Canadian Plastics

Hinge and snap-fit design confirmed by prototype project

Medtronic Xomed, a supplier of medical appliances for the ear, nose and throat, recently embarked on a project to improve the design of its disposable nerve stimulator/locator. The project's goals inc...

February 1, 2005   Canadian Plastics



Medtronic Xomed, a supplier of medical appliances for the ear, nose and throat, recently embarked on a project to improve the design of its disposable nerve stimulator/locator. The project’s goals included a 50% reduction in manufacturing costs, production of the product to six sigma standards and improvement of ergonomics and product appeal.

Medtronic assembled a team that included the University of Florida’s Integrated Product and Process Design educational initiative and DSM Somos, a supplier of materials for rapid prototyping technologies. The team initially focused on the manufacturing and assembly process, which required seven steps. To reduce the number of steps, the team prototyped a new design incorporating a clamshell with an assembly hinge and snap fits. The team used stereolithography and DMS Somos 8120 resin, a high-speed, liquid photopolymer epoxy, to test the functionality of the hinge and snap fits.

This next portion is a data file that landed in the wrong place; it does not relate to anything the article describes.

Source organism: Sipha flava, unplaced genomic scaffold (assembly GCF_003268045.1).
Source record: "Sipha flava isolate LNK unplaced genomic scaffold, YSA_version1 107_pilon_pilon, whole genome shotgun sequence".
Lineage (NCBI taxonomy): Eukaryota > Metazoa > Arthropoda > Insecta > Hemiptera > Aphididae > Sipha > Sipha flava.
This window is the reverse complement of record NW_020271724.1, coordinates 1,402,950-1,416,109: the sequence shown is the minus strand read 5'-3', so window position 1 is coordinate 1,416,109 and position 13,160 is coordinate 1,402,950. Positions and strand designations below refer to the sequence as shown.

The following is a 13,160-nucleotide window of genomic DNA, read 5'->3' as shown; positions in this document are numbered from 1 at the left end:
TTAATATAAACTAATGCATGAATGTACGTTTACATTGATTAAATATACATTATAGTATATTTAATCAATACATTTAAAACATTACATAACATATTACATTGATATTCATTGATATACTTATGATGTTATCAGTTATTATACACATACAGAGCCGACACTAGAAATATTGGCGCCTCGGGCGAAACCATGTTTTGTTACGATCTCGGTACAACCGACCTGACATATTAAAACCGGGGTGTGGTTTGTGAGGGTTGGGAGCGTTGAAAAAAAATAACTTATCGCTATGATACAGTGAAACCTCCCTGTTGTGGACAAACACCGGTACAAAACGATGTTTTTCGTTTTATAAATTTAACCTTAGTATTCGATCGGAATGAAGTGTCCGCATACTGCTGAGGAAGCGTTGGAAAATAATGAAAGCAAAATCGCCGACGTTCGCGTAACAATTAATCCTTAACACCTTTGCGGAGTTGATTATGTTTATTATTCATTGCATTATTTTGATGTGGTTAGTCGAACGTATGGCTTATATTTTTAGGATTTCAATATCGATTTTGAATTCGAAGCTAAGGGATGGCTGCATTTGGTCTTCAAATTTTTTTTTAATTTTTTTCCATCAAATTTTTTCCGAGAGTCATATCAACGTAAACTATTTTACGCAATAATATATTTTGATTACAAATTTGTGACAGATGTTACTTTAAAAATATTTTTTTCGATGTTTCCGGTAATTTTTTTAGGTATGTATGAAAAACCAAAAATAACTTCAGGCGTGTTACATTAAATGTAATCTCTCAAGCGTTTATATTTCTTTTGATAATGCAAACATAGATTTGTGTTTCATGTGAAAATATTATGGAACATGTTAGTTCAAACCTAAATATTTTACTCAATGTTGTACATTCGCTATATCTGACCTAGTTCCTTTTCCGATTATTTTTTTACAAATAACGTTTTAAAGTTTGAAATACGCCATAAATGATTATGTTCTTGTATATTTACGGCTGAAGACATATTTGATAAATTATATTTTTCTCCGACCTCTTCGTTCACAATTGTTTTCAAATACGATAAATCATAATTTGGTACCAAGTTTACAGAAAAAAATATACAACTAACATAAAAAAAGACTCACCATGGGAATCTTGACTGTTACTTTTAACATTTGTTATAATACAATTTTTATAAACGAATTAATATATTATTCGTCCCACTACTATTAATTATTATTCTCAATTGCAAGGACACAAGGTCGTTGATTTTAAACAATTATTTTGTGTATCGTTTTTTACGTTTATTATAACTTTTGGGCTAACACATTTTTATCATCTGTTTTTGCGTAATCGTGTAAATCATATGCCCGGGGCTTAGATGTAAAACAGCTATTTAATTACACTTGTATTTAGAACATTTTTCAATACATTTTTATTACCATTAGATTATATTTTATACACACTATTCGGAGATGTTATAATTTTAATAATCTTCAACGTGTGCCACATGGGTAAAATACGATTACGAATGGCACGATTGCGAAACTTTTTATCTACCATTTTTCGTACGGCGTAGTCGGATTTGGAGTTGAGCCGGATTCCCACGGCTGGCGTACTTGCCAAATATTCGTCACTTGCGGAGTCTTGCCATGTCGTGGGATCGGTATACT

“The Somos 8120 prototypes were great,” said David Rumsey, one of the team members. “They were definitely more flexible than the previous prototypes, and the finish and color were much better.”

Flexibility in the hinges was critical. Testing on the prototype proved the viability of the snap fits, however the hinge assembly initially failed, and required a redesign.

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The one-piece design reduced the number of assembly operations by 75% and eliminated secondary work. Additionally the cylindrical housing increases visibility and control, simplifying the installation of internal components.

DSM Somos 302-326-8109


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